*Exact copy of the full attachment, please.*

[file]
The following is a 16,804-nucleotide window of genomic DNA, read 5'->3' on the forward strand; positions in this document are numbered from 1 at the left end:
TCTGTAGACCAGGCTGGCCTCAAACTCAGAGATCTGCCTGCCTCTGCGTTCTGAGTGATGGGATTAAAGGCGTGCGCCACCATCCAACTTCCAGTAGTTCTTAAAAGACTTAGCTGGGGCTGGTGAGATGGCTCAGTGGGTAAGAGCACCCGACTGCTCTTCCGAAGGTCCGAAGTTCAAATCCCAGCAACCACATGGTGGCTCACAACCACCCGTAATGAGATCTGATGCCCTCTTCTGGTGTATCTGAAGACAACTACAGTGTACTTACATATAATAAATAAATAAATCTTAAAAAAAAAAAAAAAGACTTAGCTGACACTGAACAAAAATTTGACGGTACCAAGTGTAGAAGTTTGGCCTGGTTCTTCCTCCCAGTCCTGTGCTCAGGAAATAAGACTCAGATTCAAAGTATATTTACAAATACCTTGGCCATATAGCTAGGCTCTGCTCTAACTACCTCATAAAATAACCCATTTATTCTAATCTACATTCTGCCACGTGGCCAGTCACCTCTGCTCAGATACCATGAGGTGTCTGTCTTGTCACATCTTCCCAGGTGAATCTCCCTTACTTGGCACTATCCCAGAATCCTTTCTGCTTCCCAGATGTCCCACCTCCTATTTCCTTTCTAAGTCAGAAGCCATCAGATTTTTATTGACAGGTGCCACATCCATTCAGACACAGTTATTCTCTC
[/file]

The following is a 16,804-nucleotide window of genomic DNA, read 5'->3' on the forward strand; positions in this document are numbered from 1 at the left end:
TCTGTAGACCAGGCTGGCCTCAAACTCAGAGATCTGCCTGCCTCTGCGTTCTGAGTGATGGGATTAAAGGCGTGCGCCACCATCCAACTTCCAGTAGTTCTTAAAAGACTTAGCTGGGGCTGGTGAGATGGCTCAGTGGGTAAGAGCACCCGACTGCTCTTCCGAAGGTCCGAAGTTCAAATCCCAGCAACCACATGGTGGCTCACAACCACCCGTAATGAGATCTGATGCCCTCTTCTGGTGTATCTGAAGACAACTACAGTGTACTTACATATAATAAATAAATAAATCTTAAAAAAAAAAAAAAAGACTTAGCTGACACTGAACAAAAATTTGACGGTACCAAGTGTAGAAGTTTGGCCTGGTTCTTCCTCCCAGTCCTGTGCTCAGGAAATAAGACTCAGATTCAAAGTATATTTACAAATACCTTGGCCATATAGCTAGGCTCTGCTCTAACTACCTCATAAAATAACCCATTTATTCTAATCTACATTCTGCCACGTGGCCAGTCACCTCTGCTCAGATACCATGAGGTGTCTGTCTTGTCACATCTTCCCAGGTGAATCTCCCTTACTTGGCACTATCCCAGAATCCTTTCTGCTTCCCAGATGTCCCACCTCCTATTTCCTTTCTAAGTCAGAAGCCATCAGATTTTTATTGACAGGTGCCACATCCATTCAGACACAGTTATTCTCTC